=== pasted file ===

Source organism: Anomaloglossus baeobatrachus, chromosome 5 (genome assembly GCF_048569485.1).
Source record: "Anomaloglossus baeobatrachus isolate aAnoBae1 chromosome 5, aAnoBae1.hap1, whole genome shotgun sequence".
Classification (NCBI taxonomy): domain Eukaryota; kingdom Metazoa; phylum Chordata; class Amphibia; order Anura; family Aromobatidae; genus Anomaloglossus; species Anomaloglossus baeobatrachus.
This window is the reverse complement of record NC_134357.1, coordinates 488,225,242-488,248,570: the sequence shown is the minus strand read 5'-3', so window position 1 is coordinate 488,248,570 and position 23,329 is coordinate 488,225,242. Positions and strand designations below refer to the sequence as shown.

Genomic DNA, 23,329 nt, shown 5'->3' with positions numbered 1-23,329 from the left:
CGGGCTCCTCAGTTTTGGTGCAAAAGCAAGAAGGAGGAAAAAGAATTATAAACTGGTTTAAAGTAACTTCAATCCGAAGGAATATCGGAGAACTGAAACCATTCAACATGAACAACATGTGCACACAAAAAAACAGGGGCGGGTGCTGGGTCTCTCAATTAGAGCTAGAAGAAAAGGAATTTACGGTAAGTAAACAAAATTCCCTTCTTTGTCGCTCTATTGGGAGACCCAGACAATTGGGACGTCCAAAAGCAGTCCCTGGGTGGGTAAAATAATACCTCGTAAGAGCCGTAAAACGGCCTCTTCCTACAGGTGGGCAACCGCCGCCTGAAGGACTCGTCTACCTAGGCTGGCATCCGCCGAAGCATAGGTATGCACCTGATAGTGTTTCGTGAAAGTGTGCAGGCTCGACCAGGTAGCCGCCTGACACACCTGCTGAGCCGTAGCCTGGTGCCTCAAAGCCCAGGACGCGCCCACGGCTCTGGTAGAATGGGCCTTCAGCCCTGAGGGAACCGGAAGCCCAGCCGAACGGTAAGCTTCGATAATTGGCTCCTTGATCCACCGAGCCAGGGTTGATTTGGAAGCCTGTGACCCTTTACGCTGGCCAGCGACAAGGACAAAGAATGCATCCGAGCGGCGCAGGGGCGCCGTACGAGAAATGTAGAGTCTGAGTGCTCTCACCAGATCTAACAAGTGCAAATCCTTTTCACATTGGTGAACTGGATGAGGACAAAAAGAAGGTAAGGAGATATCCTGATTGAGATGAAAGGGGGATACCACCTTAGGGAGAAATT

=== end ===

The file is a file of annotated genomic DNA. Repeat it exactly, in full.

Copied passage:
Source organism: Anomaloglossus baeobatrachus, chromosome 5 (genome assembly GCF_048569485.1).
Source record: "Anomaloglossus baeobatrachus isolate aAnoBae1 chromosome 5, aAnoBae1.hap1, whole genome shotgun sequence".
Classification (NCBI taxonomy): domain Eukaryota; kingdom Metazoa; phylum Chordata; class Amphibia; order Anura; family Aromobatidae; genus Anomaloglossus; species Anomaloglossus baeobatrachus.
This window is the reverse complement of record NC_134357.1, coordinates 488,225,242-488,248,570: the sequence shown is the minus strand read 5'-3', so window position 1 is coordinate 488,248,570 and position 23,329 is coordinate 488,225,242. Positions and strand designations below refer to the sequence as shown.

Genomic DNA, 23,329 nt, shown 5'->3' with positions numbered 1-23,329 from the left:
CGGGCTCCTCAGTTTTGGTGCAAAAGCAAGAAGGAGGAAAAAGAATTATAAACTGGTTTAAAGTAACTTCAATCCGAAGGAATATCGGAGAACTGAAACCATTCAACATGAACAACATGTGCACACAAAAAAACAGGGGCGGGTGCTGGGTCTCTCAATTAGAGCTAGAAGAAAAGGAATTTACGGTAAGTAAACAAAATTCCCTTCTTTGTCGCTCTATTGGGAGACCCAGACAATTGGGACGTCCAAAAGCAGTCCCTGGGTGGGTAAAATAATACCTCGTAAGAGCCGTAAAACGGCCTCTTCCTACAGGTGGGCAACCGCCGCCTGAAGGACTCGTCTACCTAGGCTGGCATCCGCCGAAGCATAGGTATGCACCTGATAGTGTTTCGTGAAAGTGTGCAGGCTCGACCAGGTAGCCGCCTGACACACCTGCTGAGCCGTAGCCTGGTGCCTCAAAGCCCAGGACGCGCCCACGGCTCTGGTAGAATGGGCCTTCAGCCCTGAGGGAACCGGAAGCCCAGCCGAACGGTAAGCTTCGATAATTGGCTCCTTGATCCACCGAGCCAGGGTTGATTTGGAAGCCTGTGACCCTTTACGCTGGCCAGCGACAAGGACAAAGAATGCATCCGAGCGGCGCAGGGGCGCCGTACGAGAAATGTAGAGTCTGAGTGCTCTCACCAGATCTAACAAGTGCAAATCCTTTTCACATTGGTGAACTGGATGAGGACAAAAAGAAGGTAAGGAGATATCCTGATTGAGATGAAAGGGGGATACCACCTTAGGGAGAAATT